By Katherine Long | Editor

Father Jason Hage, director of the Office of Vocation Promotion

Have you ever wondered how a priest juggles ministry to multiple parishes, what he thinks about celibacy, or how he became a priest in the first place? Tune into the Office of Vocation Promotion’s new podcast and find out.

Vocation Chats, hosted by Director of the Office of Vocation Promotion Father Jason Hage and St. Rose of Lima Pastor Father Chris Celentano, features priests and those in formation discussing timely faith topics and sharing their experiences of life in service to the Church. Billed as “a podcast from the other side of the altar,” Vocation Chats aims to give listeners a window into the life and ministry of a priest.

“My goal is to … create a platform where you can get a sense and feel for the humanity of the priest. Just hearing him talk in normal conversation, not a homily, not preaching, not teaching, but literally just having a coffee conversation,” Father Hage said.

Vocations Chats launched in February and three episodes have been released. In one, Father Celentano discusses “the joy and beauty of his call to celibacy, and how it is truly a profound gift in his life as a priest.” In a second, Father Ken Kirkman, pastor of St. Anthony and St. Joseph parishes in Endicott, talks about “how a priest tries to move through busy seasons in his life” and “shares his insights on how to remain focused and centered on Christ.” (There is also a bit of Star Wars chat.) A third features Father Nathan Brooks, parochial vicar of the six-parish Spirit of Hope Catholic Community in the diocese’s Eastern Region, sharing his journey to the priesthood. (See box at right.)

Father Chris Celentano, pastor of St. Rose of Lima in North Syracuse

Father Hage aims to match interesting topics with priests who are passionate about them. He connects with his guests ahead of recording — a quick call to “make them comfortable with a topic that means something to them” — but “there’s no notes that they’re bringing in or an agenda or bullet points. It’s literally us just having a free-form conversation,” he said.

The podcast expands on popular weekly chats Father Hage hosted on Instagram Live in the early days of the coronavirus pandemic. “Based on the draw we had for that, and the interactions we had because of that, [the podcast] is something that has very much been on my heart since then,” he said.

Though he’d previously only dabbled in podcasting, Father Hage knew “the discerners that we’re trying to reach are between the ages of 18 and 39. We recognize that the podcast platform is very popular among that demographic,” he said. A podcast is also a way to reach discerners who may not be ready for or comfortable with more formal vocation programs, he noted, as it’s an “anonymous, safe, comfortable platform where they can literally just plug in.”

Feedback on the first three episodes has been positive, Father Hage said, including kudos from the students he ministers to at Colgate University in Hamilton.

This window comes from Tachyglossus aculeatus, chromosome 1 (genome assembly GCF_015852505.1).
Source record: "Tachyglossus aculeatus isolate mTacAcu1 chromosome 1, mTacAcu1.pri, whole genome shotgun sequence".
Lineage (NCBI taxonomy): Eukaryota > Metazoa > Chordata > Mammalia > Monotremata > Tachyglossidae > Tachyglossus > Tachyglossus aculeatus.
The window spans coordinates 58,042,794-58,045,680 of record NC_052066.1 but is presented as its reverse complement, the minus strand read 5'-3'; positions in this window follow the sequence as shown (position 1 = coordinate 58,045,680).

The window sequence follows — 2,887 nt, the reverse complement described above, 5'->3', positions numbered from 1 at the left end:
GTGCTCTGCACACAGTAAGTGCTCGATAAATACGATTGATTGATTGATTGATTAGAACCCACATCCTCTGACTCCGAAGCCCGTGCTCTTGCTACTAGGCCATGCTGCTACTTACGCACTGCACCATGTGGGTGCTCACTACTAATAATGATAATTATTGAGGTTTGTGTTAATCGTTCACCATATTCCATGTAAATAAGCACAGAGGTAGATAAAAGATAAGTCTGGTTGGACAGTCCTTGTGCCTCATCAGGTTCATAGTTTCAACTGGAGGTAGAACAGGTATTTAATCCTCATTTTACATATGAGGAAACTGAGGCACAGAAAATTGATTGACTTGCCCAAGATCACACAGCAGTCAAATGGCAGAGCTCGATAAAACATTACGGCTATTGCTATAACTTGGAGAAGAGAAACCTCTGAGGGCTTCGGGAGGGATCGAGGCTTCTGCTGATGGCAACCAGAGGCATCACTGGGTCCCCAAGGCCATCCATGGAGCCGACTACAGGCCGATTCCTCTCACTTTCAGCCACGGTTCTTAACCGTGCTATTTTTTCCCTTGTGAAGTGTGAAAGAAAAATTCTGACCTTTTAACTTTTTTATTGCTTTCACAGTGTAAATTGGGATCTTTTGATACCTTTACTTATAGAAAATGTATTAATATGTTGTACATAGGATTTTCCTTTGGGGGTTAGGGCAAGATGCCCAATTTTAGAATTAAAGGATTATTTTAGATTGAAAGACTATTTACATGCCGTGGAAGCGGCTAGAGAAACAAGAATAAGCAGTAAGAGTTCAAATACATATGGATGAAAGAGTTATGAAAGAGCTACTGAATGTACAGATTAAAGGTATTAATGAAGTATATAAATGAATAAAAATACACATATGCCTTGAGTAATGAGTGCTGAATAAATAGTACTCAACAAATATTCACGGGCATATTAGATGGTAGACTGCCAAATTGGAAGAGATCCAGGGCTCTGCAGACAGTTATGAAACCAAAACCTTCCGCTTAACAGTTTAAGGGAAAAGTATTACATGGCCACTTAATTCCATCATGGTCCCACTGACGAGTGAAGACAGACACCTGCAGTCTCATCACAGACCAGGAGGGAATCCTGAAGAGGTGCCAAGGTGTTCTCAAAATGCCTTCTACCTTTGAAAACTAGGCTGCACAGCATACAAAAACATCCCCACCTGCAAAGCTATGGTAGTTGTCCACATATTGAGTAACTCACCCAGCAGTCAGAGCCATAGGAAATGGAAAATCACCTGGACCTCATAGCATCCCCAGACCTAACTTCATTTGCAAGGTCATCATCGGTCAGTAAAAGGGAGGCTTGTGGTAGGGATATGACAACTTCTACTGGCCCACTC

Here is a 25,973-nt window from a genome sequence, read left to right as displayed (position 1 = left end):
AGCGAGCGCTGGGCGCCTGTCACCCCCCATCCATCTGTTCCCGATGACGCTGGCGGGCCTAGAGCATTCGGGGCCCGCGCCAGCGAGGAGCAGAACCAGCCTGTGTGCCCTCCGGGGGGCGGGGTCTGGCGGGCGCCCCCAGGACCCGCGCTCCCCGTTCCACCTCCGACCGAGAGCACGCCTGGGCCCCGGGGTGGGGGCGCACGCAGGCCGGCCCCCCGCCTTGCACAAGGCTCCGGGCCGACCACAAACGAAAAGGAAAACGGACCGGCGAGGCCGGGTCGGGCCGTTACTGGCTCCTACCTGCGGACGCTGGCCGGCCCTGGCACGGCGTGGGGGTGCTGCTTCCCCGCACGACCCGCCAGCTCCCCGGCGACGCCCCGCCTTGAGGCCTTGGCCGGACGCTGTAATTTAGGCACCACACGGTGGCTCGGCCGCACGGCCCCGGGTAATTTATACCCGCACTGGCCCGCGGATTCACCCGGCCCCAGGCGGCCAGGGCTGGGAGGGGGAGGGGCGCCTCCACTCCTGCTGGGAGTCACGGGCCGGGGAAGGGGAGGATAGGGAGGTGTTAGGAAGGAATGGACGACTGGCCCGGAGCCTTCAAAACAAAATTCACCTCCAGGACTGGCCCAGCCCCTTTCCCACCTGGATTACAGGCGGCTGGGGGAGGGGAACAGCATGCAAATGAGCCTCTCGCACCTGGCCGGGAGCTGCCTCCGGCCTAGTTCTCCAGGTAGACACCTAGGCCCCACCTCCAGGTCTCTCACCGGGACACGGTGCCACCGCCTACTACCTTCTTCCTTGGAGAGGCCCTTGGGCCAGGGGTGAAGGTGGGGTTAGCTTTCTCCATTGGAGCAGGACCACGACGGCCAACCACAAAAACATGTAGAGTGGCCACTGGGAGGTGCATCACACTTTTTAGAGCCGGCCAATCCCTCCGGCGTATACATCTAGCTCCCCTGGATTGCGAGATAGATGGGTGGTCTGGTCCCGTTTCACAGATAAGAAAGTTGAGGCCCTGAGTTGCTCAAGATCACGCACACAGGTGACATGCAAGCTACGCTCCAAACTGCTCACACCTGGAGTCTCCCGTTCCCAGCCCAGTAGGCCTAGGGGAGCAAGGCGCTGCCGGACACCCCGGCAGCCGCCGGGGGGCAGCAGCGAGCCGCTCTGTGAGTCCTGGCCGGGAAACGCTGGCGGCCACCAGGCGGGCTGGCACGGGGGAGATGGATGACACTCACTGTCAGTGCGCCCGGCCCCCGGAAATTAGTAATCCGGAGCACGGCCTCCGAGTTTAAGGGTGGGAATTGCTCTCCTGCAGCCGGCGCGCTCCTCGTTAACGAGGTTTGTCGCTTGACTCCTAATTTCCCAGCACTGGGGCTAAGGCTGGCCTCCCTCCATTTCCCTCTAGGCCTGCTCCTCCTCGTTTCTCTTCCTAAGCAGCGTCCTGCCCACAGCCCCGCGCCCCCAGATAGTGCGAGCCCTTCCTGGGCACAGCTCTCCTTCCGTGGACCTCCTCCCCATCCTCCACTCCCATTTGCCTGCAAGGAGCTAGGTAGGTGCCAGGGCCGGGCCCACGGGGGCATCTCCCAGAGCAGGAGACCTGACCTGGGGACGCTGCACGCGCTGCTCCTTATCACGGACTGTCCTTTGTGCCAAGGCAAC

Father Nathan Brooks, parochial vicar of the six-parish Spirit of Hope Catholic Community in the diocese’s Eastern Region

“I think we’re hitting our target because all of our listeners are [saying,] ‘You know, the great thing about it is that you guys are just having a normal, human conversation,’” he laughed.

“I think sometimes for people, priesthood can seem so mysterious or there’s a mystique about our life. My goal is to break that down a little bit.”

A new episode of Vocations Chat is released on the first Friday of each month; listen via, Apple Podcasts, Google Podcasts, Spotify, Pandora, and more.



Vocation Chats: ‘The Personality of the Priest is the Bridge to Christ’

Father Nathan Brooks, parochial vicar of the six-parish Spirit of Hope Catholic Community in the diocese’s Eastern Region, recently spoke about discernment and the journey to his 2019 ordination as a priest on the Vocation Chats podcast. Excerpts from that episode appear here; listen in full via, Apple Podcasts, Google Podcasts, Spotify, Pandora, and more.

“God didn’t call us to be robots. God didn’t have a single formula for all of us and say, ‘You have to follow into this mold and you’ll be fine.’ No, God called us and created us in his image and likeness to be who he wanted us to be, who we were meant to be, and that sometimes means we all have different gifts and talents. When you go into seminary, when you go into your career, you don’t have to be the perfect organized person who has the perfect prayer life, who has the perfect everything. Life sometimes is messy; that’s the original sin in our lives — that sometimes we fail. But God is there to help pick us up. It’s allowing God to be in our lives, to transform us. As soon as we leave God out and we try to do it on our own, that’s when life starts to get messy, that’s when life starts to get into this despair; we’re not doing what we’re called to do.”

“I would say, whatever our calling is from God — if it’s priesthood, religious life, consecrated life, marriage — allow God to transform us and allow God to be at the forefront of our mind so that we can be carried forward and we can build up that body of Christ. Because God needs all of us.”

“My one piece of advice [to discerners] would be: You are worthy. And God loves you because you’re a beloved child of God. Help us to build up the body of Christ.”

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